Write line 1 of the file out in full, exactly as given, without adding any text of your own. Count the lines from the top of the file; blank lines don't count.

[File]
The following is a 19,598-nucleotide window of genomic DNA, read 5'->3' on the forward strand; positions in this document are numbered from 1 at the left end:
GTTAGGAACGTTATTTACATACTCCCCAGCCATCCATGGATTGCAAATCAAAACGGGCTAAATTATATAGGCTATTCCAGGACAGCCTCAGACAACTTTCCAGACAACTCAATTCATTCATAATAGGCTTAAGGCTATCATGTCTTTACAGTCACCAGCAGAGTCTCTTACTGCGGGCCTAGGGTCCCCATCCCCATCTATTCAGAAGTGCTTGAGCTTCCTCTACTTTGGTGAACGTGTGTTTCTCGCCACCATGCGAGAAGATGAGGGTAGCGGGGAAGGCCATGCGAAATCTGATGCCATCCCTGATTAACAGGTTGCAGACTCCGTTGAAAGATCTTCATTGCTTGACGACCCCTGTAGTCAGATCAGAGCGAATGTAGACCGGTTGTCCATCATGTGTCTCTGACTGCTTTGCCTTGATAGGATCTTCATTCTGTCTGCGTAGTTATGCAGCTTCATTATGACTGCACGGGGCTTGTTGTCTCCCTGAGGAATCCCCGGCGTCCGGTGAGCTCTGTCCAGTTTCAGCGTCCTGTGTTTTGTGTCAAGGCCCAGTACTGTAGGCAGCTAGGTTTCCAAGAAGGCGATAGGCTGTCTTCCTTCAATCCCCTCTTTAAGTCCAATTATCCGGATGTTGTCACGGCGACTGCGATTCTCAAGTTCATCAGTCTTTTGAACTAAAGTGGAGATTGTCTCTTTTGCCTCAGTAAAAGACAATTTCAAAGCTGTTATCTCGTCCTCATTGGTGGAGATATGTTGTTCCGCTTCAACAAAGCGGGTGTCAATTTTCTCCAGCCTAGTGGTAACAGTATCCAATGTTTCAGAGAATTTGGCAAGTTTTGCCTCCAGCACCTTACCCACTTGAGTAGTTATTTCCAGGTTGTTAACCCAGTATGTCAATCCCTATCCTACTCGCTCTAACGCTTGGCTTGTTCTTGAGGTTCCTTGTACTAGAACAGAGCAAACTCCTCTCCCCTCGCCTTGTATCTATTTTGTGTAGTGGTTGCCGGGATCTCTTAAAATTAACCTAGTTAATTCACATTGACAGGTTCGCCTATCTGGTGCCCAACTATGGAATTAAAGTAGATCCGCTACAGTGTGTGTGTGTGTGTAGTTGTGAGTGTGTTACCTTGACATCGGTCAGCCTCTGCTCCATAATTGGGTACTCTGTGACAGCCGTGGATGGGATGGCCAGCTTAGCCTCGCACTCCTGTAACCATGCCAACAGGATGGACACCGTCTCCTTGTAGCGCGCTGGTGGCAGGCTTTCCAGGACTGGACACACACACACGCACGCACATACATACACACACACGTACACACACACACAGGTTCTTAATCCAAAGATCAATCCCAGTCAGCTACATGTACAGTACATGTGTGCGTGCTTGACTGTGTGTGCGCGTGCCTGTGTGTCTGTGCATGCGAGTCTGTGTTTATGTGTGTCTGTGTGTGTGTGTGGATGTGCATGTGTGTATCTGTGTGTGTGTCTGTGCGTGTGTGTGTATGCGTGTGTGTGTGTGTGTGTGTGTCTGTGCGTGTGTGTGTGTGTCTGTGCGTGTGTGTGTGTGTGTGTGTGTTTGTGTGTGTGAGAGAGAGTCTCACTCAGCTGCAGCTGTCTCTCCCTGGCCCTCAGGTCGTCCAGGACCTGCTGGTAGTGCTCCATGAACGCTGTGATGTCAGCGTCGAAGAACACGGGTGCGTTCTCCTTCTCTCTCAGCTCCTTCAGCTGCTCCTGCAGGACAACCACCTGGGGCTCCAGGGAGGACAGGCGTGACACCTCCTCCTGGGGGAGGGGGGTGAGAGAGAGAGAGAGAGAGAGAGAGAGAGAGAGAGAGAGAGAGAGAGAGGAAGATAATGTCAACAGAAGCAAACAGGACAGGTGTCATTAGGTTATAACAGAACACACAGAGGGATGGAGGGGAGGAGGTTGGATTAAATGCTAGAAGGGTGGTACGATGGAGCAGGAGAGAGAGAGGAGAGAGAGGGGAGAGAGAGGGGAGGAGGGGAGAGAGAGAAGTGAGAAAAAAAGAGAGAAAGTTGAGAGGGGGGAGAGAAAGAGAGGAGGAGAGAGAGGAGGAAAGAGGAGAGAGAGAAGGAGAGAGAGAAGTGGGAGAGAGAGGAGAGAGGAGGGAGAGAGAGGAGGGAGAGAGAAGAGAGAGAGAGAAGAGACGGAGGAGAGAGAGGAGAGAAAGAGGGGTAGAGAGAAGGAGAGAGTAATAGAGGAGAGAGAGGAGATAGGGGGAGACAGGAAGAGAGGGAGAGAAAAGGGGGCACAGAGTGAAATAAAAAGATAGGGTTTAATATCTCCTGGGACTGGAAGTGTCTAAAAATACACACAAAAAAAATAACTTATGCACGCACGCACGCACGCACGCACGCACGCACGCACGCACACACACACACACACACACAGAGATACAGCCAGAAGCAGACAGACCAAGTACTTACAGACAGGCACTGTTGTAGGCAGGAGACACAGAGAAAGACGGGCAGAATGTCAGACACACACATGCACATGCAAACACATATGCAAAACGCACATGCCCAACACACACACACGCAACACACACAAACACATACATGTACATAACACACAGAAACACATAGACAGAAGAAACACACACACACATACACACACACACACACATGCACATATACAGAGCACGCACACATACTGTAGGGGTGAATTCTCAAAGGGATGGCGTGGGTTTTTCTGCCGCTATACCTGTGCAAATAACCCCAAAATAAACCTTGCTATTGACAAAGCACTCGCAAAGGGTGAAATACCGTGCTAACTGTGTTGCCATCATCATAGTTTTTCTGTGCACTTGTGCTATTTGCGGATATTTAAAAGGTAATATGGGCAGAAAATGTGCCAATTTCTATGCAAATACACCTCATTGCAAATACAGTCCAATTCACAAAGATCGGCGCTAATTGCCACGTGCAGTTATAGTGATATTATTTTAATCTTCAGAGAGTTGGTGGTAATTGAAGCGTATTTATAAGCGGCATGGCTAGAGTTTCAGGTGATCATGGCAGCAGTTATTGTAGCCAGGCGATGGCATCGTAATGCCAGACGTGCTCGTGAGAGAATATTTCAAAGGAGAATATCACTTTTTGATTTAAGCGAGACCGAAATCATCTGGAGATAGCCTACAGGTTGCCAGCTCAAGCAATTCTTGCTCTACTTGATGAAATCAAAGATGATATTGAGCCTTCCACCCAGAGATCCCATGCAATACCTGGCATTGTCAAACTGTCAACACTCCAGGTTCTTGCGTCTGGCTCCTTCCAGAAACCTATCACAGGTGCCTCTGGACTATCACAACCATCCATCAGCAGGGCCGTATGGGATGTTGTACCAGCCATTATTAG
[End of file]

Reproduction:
The following is a 19,598-nucleotide window of genomic DNA, read 5'->3' on the forward strand; positions in this document are numbered from 1 at the left end: